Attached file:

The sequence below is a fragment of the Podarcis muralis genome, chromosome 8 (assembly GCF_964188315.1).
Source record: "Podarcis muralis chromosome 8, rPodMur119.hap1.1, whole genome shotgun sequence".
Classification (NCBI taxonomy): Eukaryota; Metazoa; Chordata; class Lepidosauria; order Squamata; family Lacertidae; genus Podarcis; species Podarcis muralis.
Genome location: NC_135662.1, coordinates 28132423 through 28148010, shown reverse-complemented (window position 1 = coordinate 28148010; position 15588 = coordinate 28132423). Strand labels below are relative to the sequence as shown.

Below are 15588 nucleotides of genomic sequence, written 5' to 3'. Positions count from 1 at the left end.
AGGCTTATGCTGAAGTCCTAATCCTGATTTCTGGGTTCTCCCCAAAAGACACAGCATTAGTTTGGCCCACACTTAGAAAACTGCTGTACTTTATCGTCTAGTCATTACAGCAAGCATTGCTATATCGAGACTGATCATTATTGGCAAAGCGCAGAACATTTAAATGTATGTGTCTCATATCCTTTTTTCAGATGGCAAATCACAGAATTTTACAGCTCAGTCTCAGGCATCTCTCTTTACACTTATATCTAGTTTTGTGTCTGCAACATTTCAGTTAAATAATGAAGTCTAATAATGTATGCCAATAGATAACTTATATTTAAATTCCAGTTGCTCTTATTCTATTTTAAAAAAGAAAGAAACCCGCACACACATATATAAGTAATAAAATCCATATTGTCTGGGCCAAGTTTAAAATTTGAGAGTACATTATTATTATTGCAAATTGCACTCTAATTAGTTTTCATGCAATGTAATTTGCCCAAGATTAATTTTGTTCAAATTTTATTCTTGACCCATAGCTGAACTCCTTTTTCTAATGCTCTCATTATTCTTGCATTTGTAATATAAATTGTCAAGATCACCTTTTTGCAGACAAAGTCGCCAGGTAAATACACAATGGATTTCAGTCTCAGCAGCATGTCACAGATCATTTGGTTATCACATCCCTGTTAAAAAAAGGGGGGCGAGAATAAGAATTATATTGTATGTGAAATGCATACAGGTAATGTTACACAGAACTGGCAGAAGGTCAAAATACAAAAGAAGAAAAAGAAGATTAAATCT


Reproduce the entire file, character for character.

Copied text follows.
The sequence below is a fragment of the Podarcis muralis genome, chromosome 8 (assembly GCF_964188315.1).
Source record: "Podarcis muralis chromosome 8, rPodMur119.hap1.1, whole genome shotgun sequence".
Classification (NCBI taxonomy): Eukaryota; Metazoa; Chordata; class Lepidosauria; order Squamata; family Lacertidae; genus Podarcis; species Podarcis muralis.
Genome location: NC_135662.1, coordinates 28132423 through 28148010, shown reverse-complemented (window position 1 = coordinate 28148010; position 15588 = coordinate 28132423). Strand labels below are relative to the sequence as shown.

Below are 15588 nucleotides of genomic sequence, written 5' to 3'. Positions count from 1 at the left end.
AGGCTTATGCTGAAGTCCTAATCCTGATTTCTGGGTTCTCCCCAAAAGACACAGCATTAGTTTGGCCCACACTTAGAAAACTGCTGTACTTTATCGTCTAGTCATTACAGCAAGCATTGCTATATCGAGACTGATCATTATTGGCAAAGCGCAGAACATTTAAATGTATGTGTCTCATATCCTTTTTTCAGATGGCAAATCACAGAATTTTACAGCTCAGTCTCAGGCATCTCTCTTTACACTTATATCTAGTTTTGTGTCTGCAACATTTCAGTTAAATAATGAAGTCTAATAATGTATGCCAATAGATAACTTATATTTAAATTCCAGTTGCTCTTATTCTATTTTAAAAAAGAAAGAAACCCGCACACACATATATAAGTAATAAAATCCATATTGTCTGGGCCAAGTTTAAAATTTGAGAGTACATTATTATTATTGCAAATTGCACTCTAATTAGTTTTCATGCAATGTAATTTGCCCAAGATTAATTTTGTTCAAATTTTATTCTTGACCCATAGCTGAACTCCTTTTTCTAATGCTCTCATTATTCTTGCATTTGTAATATAAATTGTCAAGATCACCTTTTTGCAGACAAAGTCGCCAGGTAAATACACAATGGATTTCAGTCTCAGCAGCATGTCACAGATCATTTGGTTATCACATCCCTGTTAAAAAAAGGGGGGCGAGAATAAGAATTATATTGTATGTGAAATGCATACAGGTAATGTTACACAGAACTGGCAGAAGGTCAAAATACAAAAGAAGAAAAAGAAGATTAAATCT